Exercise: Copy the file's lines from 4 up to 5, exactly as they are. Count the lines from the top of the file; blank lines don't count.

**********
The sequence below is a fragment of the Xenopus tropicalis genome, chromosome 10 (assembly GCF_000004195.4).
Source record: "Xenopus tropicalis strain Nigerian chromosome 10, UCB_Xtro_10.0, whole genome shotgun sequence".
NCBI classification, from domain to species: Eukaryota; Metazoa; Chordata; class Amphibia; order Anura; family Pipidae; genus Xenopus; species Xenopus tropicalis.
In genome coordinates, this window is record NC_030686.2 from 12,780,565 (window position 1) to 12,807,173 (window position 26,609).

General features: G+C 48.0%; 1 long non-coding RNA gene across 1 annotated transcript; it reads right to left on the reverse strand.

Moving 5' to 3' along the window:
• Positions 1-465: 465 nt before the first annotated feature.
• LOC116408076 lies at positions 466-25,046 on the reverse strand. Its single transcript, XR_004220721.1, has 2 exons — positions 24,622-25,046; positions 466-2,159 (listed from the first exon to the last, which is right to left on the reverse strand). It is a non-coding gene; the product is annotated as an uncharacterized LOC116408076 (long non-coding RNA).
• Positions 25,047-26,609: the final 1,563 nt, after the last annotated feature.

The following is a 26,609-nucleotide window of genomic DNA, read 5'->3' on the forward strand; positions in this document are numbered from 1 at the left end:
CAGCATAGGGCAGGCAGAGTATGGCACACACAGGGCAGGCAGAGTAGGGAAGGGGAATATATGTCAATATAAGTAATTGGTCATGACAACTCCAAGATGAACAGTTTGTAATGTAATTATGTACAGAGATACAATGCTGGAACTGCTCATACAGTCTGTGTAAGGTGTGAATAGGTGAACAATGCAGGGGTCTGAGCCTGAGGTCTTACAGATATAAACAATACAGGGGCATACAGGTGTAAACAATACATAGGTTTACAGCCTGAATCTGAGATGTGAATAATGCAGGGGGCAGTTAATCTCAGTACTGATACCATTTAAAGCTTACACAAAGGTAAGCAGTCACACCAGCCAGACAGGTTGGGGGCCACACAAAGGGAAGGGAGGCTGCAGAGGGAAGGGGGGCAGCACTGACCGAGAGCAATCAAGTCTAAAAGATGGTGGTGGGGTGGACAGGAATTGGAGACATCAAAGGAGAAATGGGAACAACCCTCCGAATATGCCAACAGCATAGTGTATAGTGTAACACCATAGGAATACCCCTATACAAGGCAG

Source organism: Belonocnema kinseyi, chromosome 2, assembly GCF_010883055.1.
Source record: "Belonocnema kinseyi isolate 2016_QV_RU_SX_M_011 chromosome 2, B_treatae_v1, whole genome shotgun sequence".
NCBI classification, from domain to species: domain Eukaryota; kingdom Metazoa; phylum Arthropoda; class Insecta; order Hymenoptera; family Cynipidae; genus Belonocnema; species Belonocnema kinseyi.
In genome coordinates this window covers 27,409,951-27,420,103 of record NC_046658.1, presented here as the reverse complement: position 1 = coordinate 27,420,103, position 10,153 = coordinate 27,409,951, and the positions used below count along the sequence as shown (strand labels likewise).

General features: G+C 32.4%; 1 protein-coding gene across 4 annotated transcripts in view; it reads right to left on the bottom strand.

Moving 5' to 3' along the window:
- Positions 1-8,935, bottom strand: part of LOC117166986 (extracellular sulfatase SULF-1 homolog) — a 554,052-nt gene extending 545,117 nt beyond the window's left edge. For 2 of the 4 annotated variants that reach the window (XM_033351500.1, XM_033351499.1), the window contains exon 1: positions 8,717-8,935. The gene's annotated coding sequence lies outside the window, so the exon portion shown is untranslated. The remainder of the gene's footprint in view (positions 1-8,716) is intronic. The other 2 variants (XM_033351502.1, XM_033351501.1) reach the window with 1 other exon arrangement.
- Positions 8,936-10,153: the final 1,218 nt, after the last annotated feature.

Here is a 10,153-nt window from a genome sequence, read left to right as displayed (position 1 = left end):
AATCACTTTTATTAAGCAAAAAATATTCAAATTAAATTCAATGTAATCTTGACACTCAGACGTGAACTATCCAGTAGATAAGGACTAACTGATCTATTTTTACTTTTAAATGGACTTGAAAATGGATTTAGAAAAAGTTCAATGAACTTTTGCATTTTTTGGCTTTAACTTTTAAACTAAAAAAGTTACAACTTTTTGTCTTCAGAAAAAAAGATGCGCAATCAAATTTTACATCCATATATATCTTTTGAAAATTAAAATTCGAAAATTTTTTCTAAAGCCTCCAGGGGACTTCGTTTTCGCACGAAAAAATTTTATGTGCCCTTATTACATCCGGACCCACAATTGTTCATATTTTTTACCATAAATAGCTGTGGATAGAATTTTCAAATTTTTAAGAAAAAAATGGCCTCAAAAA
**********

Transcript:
In genome coordinates, this window is record NC_030686.2 from 12,780,565 (window position 1) to 12,807,173 (window position 26,609).

General features: G+C 48.0%; 1 long non-coding RNA gene across 1 annotated transcript; it reads right to left on the reverse strand.